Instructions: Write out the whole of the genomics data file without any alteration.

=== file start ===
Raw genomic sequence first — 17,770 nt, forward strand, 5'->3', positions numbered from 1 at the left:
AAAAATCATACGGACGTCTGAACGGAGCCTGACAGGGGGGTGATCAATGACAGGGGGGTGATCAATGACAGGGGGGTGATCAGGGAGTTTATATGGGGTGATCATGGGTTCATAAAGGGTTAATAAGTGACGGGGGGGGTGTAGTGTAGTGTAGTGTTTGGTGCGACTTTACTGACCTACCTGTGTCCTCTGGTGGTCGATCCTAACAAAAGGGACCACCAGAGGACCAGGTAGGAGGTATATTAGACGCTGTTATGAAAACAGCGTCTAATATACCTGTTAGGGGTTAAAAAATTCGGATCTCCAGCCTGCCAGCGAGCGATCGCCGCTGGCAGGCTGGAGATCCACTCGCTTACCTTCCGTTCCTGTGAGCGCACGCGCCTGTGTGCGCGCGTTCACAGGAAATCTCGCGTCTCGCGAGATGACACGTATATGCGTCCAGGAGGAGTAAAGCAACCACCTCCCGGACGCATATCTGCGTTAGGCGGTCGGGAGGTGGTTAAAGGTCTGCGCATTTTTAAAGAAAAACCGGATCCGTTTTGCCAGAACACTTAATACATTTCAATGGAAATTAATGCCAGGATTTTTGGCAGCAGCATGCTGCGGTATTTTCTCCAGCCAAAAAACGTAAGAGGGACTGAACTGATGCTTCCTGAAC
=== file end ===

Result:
Raw genomic sequence first — 17,770 nt, forward strand, 5'->3', positions numbered from 1 at the left:
AAAAATCATACGGACGTCTGAACGGAGCCTGACAGGGGGGTGATCAATGACAGGGGGGTGATCAATGACAGGGGGGTGATCAGGGAGTTTATATGGGGTGATCATGGGTTCATAAAGGGTTAATAAGTGACGGGGGGGGTGTAGTGTAGTGTAGTGTTTGGTGCGACTTTACTGACCTACCTGTGTCCTCTGGTGGTCGATCCTAACAAAAGGGACCACCAGAGGACCAGGTAGGAGGTATATTAGACGCTGTTATGAAAACAGCGTCTAATATACCTGTTAGGGGTTAAAAAATTCGGATCTCCAGCCTGCCAGCGAGCGATCGCCGCTGGCAGGCTGGAGATCCACTCGCTTACCTTCCGTTCCTGTGAGCGCACGCGCCTGTGTGCGCGCGTTCACAGGAAATCTCGCGTCTCGCGAGATGACACGTATATGCGTCCAGGAGGAGTAAAGCAACCACCTCCCGGACGCATATCTGCGTTAGGCGGTCGGGAGGTGGTTAAAGGTCTGCGCATTTTTAAAGAAAAACCGGATCCGTTTTGCCAGAACACTTAATACATTTCAATGGAAATTAATGCCAGGATTTTTGGCAGCAGCATGCTGCGGTATTTTCTCCAGCCAAAAAACGTAAGAGGGACTGAACTGATGCTTCCTGAAC